Israel’s defense minister on Monday said that Israel is helping build a US-led regional air-defense alliance against Iran, and that the partnership has already thwarted attempted Iranian attacks.
Defense Minister Benny Gantz said he expected the upcoming visit by President Joe Biden to the region to further strengthen this fledgling alliance.
Israel considers Iran to be its greatest enemy, citing the country's suspect nuclear program and its support for anti-Israel proxies across the region as threats.
Monday's announcement by Gantz was the first time Israel has openly acknowledged a region-wide military alliance with Arab partners as part of its budding regional ties.
In testimony to parliament’s powerful Foreign Affairs and Defense Committee, Gantz gave few details about the "Middle East Air Defense Alliance," or MEAD, including what other countries are members or what types of operations it has carried out.
He called it the "first element" of a shared vision "in the face of Iran’s attempts to attack the region’s countries using rockets, cruise missiles and UAVs" - unmanned aerial vehicles, or drones.
"This program is already operative and has already enabled the successful interception of Iranian attempts to attack Israel and other countries," he said. Biden’s visit, which includes stops in Israel and Saudi Arabia in mid-July, "will support this process," he added.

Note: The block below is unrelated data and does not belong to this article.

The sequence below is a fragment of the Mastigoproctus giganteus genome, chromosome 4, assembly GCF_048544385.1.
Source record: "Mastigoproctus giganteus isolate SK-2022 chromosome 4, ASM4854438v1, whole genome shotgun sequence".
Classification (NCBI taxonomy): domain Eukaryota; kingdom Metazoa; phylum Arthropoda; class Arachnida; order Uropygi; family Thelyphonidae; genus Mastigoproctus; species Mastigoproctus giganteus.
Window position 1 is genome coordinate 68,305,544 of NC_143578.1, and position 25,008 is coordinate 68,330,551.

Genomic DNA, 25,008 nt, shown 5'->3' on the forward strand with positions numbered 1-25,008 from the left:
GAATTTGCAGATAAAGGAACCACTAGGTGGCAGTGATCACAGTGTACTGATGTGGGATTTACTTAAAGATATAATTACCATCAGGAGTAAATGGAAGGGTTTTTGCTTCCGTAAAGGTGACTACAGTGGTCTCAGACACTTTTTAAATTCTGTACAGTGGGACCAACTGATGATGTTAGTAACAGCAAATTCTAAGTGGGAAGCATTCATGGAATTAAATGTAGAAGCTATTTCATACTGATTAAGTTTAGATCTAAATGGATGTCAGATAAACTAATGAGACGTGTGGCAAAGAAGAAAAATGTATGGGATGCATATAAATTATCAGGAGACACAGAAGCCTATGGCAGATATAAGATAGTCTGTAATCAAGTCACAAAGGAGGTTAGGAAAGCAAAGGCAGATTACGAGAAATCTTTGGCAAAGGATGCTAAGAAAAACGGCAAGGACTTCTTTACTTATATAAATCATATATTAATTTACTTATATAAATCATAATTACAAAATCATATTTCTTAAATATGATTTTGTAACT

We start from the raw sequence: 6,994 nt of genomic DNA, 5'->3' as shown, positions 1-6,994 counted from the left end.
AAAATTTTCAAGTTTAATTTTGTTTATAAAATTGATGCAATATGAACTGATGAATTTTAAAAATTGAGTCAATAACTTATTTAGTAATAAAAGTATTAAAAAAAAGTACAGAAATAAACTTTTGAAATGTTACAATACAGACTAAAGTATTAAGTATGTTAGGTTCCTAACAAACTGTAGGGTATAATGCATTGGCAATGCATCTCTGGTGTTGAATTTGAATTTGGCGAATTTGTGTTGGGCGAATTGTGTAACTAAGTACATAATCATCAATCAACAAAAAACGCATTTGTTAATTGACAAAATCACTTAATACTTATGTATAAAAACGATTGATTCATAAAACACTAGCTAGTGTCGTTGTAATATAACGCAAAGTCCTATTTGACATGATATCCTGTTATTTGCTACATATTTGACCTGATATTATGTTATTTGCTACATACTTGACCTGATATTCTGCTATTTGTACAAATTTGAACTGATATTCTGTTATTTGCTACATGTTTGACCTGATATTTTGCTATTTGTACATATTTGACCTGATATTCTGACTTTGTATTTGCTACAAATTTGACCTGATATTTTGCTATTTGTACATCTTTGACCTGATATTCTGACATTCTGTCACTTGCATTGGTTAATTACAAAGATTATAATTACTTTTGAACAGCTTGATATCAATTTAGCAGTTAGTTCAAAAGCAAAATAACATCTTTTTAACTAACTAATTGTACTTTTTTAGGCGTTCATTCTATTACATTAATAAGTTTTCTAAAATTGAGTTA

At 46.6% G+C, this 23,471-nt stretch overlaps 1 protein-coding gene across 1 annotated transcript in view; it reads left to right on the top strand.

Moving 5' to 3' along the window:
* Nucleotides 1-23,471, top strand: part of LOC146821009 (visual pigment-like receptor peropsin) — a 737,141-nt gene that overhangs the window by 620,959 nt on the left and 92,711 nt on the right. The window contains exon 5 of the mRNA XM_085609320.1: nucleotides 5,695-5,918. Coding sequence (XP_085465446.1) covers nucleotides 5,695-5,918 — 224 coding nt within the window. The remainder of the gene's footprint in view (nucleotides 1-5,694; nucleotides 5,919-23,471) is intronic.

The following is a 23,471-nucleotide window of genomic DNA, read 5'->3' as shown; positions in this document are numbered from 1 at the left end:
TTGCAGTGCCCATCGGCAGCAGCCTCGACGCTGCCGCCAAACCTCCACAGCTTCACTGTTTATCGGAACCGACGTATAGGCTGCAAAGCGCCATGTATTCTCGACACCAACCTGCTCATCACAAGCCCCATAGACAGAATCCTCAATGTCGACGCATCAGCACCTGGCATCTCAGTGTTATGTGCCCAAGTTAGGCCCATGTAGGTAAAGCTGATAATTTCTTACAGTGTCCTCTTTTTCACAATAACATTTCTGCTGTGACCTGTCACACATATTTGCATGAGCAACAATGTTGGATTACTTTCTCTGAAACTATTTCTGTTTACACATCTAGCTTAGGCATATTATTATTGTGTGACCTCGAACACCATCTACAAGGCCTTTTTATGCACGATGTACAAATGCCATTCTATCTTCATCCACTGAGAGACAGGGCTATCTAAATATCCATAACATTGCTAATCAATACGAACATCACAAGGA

Two years ago, it established full diplomatic relations with the United Arab Emirates and Bahrain, two Gulf Arab countries that also feel threatened by Iran.
Israel last week issued a rare warning ordering citizens to avoid travel to Turkey and urging Israelis in Turkey to leave immediately, saying that Israeli citizens could be targets of Iranian attacks. Gantz said he has ordered the military to prepare a "powerful response" if Israeli citizens are harmed.
Israeli Prime Minister Naftali Bennett told reporters Monday that a joint operation with Turkey succeeded in thwarting several attacks and resulted in the arrest of several suspected operatives on Turkish soil in recent days. He said the aim was "to return the situation in Turkey and Israeli tourism to normal as quickly as possible."
Israel's foreign minister, Yair Lapid, is expected to visit Turkey this week, in the latest sign of warming ties between the countries.